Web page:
What is a thermal imager? Let’s dive into the science behind thermal imagers and the invisible world of heat they allow us to see.
What is a Thermal Imager? How does a thermal imager work?
A thermal imager is a non-contact device that detects infrared energy (heat) and converts it into a visual image.
Thermal imagers detect infrared waves, not visible light.
The first thing you need to know about thermal cameras is that they don’t work the same way as regular cameras. Conventional daylight cameras and the human eye work on the same basic principle: visible light energy hits something, reflects off of it, a detector picks up the reflected light, and then converts it into an image.
Thermal imagers create images from heat, not visible light. Heat (also called infrared or thermal energy) and light are both parts of the electromagnetic spectrum, but a camera that can detect visible light will not see thermal energy, and vice versa. Thermal cameras capture infrared energy and use the data to create images through digital or analogue video outputs.
Inside a Thermal Imager: What It Consists Of
A thermal imaging camera consists of a lens, a thermal sensor, electronics, and a mechanical housing. The lens focuses infrared radiation onto the sensor. The sensor can have different pixel configurations: from 80 × 60 to 1280 × 1024 pixels and more. This is the camera resolution.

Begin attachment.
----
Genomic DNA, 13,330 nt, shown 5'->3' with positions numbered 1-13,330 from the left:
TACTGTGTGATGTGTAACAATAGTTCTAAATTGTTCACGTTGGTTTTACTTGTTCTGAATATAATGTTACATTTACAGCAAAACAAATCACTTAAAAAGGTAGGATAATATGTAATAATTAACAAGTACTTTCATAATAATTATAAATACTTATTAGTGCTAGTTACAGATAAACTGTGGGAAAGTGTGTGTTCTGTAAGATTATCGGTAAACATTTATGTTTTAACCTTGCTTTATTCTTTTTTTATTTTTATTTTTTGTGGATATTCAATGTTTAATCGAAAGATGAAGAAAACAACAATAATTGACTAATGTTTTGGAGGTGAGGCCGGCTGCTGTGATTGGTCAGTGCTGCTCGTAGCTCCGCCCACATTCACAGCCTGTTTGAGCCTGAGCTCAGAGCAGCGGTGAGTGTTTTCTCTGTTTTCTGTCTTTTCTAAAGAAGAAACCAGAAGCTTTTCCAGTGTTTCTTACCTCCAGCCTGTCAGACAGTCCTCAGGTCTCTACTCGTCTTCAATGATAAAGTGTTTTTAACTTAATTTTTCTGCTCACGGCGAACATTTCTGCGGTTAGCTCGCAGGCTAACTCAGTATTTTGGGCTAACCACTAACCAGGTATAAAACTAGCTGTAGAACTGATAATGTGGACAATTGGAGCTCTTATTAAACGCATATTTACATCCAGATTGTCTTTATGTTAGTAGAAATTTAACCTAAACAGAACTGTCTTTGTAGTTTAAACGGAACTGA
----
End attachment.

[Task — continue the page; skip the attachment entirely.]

This resolution is low compared to visible light thermal imagers because thermal detectors need to sense energy that has a much longer wavelength than visible light, which requires each sensor element to be much larger. As a result, thermal cameras typically have a much lower resolution (fewer pixels) than visible sensors of the same mechanical size.
Important features to consider when choosing a thermal imaging camera are resolution, range, field of view, focus, thermal sensitivity, and spectral range. Click to learn more.
What Can Thermal Cameras Detect?
The heat perceived by an infrared camera can be measured very accurately, which makes it suitable for a wide variety of applications. A thermal imaging camera can detect tiny differences in temperature – as small as 0.01°C – and display them as shades of grey or different color palettes.
Everything we encounter in our daily lives emits heat energy – even ice. The hotter an object is, the more heat it emits. This radiated heat is called a “thermal signature”. When two objects that are close to each other have even subtle differences in thermal signature, they are clearly visible to the thermal sensor regardless of the lighting conditions. This allows thermal imagers to see in complete darkness or in smoky environments.
Thermal imaging cameras can see many things that our eyes or conventional cameras cannot see but can be blocked by some materials.
What Are Thermal Imagers Used For?
We have learnt what is a thermal imager. Thermal imaging and night vision technologies are often confused, but each has its own unique features and strengths.
The potential applications for thermal imaging cameras are almost endless. Originally developed for surveillance and military operations, thermal cameras are now widely used for building inspection (humidity, insulation, roofing, etc.), firefighting, autonomous vehicles and automatic braking, skin temperature screening, industrial inspections, scientific research, and much more.